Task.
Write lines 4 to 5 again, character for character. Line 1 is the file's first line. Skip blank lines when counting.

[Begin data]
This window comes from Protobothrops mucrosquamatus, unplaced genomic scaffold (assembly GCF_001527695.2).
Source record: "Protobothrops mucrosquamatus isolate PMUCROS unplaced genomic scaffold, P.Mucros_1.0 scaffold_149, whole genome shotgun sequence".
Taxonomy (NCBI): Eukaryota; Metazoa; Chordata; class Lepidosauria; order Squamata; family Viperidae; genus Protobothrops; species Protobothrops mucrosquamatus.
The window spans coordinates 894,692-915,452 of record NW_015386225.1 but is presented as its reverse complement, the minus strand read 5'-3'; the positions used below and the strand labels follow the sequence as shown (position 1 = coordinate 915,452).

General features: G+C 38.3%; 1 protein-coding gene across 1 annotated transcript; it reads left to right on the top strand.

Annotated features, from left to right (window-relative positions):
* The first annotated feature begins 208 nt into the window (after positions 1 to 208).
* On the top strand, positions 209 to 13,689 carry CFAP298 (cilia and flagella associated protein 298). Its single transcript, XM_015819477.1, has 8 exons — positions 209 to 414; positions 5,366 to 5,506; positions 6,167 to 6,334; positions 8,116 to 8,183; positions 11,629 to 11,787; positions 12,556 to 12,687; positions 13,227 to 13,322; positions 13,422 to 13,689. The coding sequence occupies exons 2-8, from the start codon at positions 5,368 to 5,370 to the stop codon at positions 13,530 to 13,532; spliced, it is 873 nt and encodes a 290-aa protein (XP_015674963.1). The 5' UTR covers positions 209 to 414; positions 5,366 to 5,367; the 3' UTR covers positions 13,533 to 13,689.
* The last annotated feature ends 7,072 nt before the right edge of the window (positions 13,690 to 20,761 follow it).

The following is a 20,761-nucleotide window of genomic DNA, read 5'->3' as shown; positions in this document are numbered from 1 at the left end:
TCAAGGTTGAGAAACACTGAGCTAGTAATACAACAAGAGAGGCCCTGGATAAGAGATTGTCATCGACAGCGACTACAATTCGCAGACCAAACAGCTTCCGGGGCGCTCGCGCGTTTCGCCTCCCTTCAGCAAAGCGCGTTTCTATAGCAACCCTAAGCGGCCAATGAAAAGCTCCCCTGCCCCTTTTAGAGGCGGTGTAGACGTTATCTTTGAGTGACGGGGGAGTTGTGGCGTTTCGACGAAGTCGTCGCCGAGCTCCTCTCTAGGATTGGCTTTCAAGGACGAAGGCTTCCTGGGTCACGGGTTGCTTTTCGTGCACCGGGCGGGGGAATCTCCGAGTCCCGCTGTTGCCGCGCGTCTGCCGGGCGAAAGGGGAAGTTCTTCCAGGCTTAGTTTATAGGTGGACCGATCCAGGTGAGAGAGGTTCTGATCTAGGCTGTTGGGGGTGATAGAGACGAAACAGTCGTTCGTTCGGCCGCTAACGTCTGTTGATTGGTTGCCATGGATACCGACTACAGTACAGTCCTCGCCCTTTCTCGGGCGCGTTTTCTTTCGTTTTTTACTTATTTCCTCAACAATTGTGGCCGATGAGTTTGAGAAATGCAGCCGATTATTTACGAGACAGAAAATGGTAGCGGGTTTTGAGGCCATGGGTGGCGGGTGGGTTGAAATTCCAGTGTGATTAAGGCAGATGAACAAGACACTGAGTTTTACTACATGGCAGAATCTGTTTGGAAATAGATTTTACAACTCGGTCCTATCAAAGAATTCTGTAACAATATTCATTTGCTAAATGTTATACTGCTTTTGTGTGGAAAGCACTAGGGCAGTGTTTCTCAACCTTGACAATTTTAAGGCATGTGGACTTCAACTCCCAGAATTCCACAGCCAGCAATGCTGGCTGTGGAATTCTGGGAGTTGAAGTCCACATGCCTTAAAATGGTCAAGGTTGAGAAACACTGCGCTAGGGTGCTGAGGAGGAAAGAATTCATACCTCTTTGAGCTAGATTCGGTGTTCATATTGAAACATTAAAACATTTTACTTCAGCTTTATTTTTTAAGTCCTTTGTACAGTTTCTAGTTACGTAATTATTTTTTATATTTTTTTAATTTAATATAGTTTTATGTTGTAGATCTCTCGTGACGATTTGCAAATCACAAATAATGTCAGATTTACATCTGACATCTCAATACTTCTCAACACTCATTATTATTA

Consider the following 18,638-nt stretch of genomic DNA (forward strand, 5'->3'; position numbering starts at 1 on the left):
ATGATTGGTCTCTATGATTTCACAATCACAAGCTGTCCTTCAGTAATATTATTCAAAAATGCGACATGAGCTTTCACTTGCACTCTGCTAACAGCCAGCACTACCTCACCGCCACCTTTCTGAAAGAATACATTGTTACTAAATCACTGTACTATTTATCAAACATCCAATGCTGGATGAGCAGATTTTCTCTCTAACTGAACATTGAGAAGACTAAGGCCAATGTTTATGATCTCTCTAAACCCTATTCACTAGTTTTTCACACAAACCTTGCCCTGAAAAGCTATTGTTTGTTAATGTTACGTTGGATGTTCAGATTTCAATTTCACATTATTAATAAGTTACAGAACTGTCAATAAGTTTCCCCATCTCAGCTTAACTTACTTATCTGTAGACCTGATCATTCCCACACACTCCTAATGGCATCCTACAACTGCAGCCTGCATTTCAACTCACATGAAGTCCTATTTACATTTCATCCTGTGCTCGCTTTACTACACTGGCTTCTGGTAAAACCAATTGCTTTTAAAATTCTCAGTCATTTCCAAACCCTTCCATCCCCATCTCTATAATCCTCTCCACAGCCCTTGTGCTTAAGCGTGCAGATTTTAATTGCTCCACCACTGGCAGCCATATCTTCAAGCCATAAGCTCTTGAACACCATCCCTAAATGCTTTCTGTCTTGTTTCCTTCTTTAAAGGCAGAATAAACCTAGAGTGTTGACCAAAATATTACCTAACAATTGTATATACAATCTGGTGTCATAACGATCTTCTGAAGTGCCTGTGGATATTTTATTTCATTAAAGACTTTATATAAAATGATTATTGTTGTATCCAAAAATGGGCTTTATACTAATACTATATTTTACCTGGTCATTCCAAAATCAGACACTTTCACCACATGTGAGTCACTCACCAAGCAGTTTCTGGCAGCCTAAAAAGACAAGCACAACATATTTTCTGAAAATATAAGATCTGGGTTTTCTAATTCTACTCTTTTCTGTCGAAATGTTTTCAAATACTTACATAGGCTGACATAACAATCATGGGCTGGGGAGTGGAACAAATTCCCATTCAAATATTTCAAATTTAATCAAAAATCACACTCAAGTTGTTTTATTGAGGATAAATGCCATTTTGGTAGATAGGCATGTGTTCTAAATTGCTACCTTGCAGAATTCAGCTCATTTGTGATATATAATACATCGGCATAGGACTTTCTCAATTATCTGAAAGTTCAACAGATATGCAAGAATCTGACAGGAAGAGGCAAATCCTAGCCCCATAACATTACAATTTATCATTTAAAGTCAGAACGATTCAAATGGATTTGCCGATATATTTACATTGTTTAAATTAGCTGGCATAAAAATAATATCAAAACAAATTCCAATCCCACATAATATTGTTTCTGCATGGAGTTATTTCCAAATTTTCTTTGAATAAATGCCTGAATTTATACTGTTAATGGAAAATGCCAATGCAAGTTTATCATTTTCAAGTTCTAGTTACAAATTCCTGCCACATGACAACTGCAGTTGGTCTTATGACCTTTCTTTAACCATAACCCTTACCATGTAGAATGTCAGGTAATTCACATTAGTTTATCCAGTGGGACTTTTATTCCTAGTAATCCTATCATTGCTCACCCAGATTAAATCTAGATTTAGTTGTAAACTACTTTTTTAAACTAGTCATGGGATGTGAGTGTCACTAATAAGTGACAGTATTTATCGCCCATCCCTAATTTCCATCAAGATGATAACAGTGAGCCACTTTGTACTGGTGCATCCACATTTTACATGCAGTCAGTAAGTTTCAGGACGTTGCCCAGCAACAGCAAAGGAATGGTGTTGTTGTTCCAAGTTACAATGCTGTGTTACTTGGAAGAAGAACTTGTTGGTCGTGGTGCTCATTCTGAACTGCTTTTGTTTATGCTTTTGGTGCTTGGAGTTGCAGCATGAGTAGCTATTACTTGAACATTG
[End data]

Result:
The window spans coordinates 894,692-915,452 of record NW_015386225.1 but is presented as its reverse complement, the minus strand read 5'-3'; the positions used below and the strand labels follow the sequence as shown (position 1 = coordinate 915,452).

General features: G+C 38.3%; 1 protein-coding gene across 1 annotated transcript; it reads left to right on the top strand.